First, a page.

KUALA LUMPUR: The Opposition in the country is clearly split and this is helping Prime Minister Najib Razak stay in power.
A Bloomberg report said the Opposition was so fragmented that the Barisan Nasional could likely retain the two seats it won in the last General Election and which are seeing by-elections on June 18.
It said that after the Opposition fielded multiple candidates for some seats in the May 7 Sarawak state elections, splitting the vote and giving the BN a bigger majority, they vowed not to repeat it.
Four weeks later, it said, they were at it again.
Both PAS and Amanah have nominated candidates to contest against the BN in the Sungai Besar and Kuala Kangsar constituencies.
One seat, the report said, was won by Umno in the 2013 general election by just 1.1 per cent in a straight fight and the other by less than 4 per cent in a three-way race that included an independent.
The opposition infighting shows how its alliance has failed to capitalise on gains made in 2013, when it won the popular vote for the first time.
In the aftermath of the 2013 General Election the opposition splintered amid policy differences. That disarray, combined with decisions to compete against each other, was enabling Najib to weather a year-long donation scandal, multiple probes into 1MDB and efforts by Dr Mahathir Mohamad to remove him, the report said.
It quoted Ibrahim Suffian of the Merdeka Center for Opinion Research as saying: “The opposition’s back is already broken. Despite the scandals, there are no practical means for any political backlash to affect Najib because his opponents have become fragmented and ineffective in mobilising the public through electoral means.”
The Bloomberg report said the presence of multiple opposition candidates might skew what would otherwise have been a litmus test of the voter mood on Najib. Confidence among consumers, businesses and investors has faltered amid a slowing economy, global investigations into state fund 1Malaysia Development Bhd, and residual public anger over the implementation last year of a goods and services tax.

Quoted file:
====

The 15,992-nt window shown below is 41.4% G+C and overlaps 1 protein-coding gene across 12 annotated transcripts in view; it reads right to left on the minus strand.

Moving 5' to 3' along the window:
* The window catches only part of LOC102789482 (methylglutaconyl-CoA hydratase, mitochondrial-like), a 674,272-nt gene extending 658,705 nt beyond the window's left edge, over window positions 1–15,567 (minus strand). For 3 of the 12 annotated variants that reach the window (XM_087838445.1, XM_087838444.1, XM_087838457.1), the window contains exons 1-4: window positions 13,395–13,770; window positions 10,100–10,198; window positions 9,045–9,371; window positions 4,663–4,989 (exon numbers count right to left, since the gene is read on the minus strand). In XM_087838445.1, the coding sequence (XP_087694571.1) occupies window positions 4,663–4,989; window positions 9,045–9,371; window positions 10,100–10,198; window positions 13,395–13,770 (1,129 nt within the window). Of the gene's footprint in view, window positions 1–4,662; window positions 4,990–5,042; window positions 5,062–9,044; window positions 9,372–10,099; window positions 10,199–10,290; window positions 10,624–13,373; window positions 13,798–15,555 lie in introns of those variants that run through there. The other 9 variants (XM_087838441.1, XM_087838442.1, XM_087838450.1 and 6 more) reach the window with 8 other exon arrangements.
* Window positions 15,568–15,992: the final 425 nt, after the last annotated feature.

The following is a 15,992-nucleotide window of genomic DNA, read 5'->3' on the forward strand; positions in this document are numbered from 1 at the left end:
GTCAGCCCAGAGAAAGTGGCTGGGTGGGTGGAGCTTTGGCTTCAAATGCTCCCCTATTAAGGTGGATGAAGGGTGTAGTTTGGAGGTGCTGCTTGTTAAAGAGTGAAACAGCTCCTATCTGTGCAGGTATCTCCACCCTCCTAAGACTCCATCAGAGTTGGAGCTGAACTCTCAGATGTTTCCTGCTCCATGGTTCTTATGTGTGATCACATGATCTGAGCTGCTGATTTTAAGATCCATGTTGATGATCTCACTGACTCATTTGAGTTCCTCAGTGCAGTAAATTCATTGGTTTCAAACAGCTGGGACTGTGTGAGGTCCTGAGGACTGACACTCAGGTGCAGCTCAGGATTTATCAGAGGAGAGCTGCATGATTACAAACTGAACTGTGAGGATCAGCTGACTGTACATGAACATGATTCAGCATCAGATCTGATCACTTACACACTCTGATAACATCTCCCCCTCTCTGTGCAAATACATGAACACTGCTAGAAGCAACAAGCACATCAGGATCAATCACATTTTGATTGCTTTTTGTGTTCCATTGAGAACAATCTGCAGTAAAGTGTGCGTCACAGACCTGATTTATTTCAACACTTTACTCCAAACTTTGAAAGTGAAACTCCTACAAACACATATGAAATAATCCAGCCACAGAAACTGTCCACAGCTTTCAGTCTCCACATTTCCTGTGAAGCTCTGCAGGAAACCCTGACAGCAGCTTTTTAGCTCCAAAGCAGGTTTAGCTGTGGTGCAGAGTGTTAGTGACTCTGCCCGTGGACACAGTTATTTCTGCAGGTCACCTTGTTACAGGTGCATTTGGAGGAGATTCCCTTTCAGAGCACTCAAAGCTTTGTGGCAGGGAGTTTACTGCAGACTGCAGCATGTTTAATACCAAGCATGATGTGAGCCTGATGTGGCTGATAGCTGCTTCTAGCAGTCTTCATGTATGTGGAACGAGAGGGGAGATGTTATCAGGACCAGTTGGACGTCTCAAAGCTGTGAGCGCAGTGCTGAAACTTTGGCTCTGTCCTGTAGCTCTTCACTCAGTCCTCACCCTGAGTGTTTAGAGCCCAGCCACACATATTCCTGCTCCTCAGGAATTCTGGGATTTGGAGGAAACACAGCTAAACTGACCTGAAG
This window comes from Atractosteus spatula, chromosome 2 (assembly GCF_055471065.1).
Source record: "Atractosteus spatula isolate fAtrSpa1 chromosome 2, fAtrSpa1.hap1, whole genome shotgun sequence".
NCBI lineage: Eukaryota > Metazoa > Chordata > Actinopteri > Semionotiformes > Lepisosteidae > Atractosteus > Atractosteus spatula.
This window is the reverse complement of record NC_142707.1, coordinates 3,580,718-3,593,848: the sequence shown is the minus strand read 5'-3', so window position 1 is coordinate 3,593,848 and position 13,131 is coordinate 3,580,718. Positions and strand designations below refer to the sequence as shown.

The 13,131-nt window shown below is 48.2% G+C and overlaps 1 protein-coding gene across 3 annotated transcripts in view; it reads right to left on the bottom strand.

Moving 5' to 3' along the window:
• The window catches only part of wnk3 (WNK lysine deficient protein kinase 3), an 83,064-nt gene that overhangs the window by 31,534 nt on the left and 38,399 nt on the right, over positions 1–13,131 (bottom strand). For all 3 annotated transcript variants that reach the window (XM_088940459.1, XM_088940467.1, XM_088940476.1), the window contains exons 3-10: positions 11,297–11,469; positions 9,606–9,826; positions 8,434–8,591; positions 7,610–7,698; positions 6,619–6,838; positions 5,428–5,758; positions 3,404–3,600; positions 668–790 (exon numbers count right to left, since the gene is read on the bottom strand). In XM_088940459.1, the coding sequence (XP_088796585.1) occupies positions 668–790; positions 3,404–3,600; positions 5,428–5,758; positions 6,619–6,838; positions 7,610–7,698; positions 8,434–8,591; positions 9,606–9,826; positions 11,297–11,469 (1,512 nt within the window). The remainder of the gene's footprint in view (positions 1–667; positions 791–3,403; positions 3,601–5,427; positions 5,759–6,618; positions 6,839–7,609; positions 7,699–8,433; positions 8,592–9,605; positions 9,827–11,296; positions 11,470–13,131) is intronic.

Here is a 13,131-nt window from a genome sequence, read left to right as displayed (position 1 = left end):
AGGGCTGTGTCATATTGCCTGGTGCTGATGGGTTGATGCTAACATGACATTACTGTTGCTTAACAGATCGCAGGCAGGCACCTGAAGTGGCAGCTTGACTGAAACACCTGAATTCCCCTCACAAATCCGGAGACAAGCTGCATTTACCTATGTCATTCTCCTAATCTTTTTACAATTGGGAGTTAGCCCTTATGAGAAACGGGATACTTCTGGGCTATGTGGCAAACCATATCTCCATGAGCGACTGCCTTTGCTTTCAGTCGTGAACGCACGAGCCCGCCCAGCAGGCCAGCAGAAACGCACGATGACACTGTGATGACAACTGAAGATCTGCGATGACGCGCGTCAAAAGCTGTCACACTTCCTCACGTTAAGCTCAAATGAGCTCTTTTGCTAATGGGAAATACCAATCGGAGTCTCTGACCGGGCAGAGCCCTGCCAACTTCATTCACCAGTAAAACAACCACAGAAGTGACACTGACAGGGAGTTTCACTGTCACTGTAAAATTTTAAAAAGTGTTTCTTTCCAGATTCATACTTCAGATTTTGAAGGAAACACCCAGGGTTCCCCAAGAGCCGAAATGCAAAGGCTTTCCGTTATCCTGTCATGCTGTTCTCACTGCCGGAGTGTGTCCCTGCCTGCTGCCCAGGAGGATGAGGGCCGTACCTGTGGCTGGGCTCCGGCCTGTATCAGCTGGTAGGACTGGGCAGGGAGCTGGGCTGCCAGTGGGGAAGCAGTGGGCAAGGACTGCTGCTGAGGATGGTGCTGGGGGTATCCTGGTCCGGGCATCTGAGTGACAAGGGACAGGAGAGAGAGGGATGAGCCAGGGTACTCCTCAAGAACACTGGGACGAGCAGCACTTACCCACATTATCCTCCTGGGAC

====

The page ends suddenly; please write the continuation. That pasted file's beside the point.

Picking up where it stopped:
It said complaints about Najib’s leadership on social media forums and among some Umno chiefs in private have failed to lure voters to the opposition.
“It will split the votes of those who disagree with the current administration,” PAS vice-president Idris Ahmad was quoted as telling reporters on Sunday, commenting on Amanah’s decision to join the race.
“They just don’t learn from past mistakes,” said Faisal S. Hazis, head of the Centre for Asia Studies at the National University of Malaysia, of the opposition. “People are just fed up with the bickering.”
“There’re only two ways to unseat Najib,” Bloomberg quoted Faisal as saying. “One is through Umno which Mahathir failed to do. Second is when a united, cohesive and viable opposition coalition wins the next general election. The second option is not what Mahathir is willing to take.”
“It’s not certain how PAS will reconcile with their former allies,” Ibrahim said, adding that unless they patched up it would be “hopeless” for the opposition.